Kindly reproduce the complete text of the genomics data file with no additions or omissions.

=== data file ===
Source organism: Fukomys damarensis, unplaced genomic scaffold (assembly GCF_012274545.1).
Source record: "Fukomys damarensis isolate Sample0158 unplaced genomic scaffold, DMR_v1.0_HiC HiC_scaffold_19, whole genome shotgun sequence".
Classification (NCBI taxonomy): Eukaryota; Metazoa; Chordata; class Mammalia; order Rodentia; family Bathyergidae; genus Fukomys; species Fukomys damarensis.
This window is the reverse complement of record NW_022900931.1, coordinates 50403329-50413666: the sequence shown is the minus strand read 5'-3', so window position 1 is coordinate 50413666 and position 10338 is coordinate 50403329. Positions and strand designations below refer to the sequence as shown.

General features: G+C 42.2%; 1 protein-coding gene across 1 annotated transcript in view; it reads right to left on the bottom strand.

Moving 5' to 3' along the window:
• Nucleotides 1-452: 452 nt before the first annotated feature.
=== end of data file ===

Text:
Source organism: Fukomys damarensis, unplaced genomic scaffold (assembly GCF_012274545.1).
Source record: "Fukomys damarensis isolate Sample0158 unplaced genomic scaffold, DMR_v1.0_HiC HiC_scaffold_19, whole genome shotgun sequence".
Classification (NCBI taxonomy): Eukaryota; Metazoa; Chordata; class Mammalia; order Rodentia; family Bathyergidae; genus Fukomys; species Fukomys damarensis.
This window is the reverse complement of record NW_022900931.1, coordinates 50403329-50413666: the sequence shown is the minus strand read 5'-3', so window position 1 is coordinate 50413666 and position 10338 is coordinate 50403329. Positions and strand designations below refer to the sequence as shown.

General features: G+C 42.2%; 1 protein-coding gene across 1 annotated transcript in view; it reads right to left on the bottom strand.

Moving 5' to 3' along the window:
• Nucleotides 1-452: 452 nt before the first annotated feature.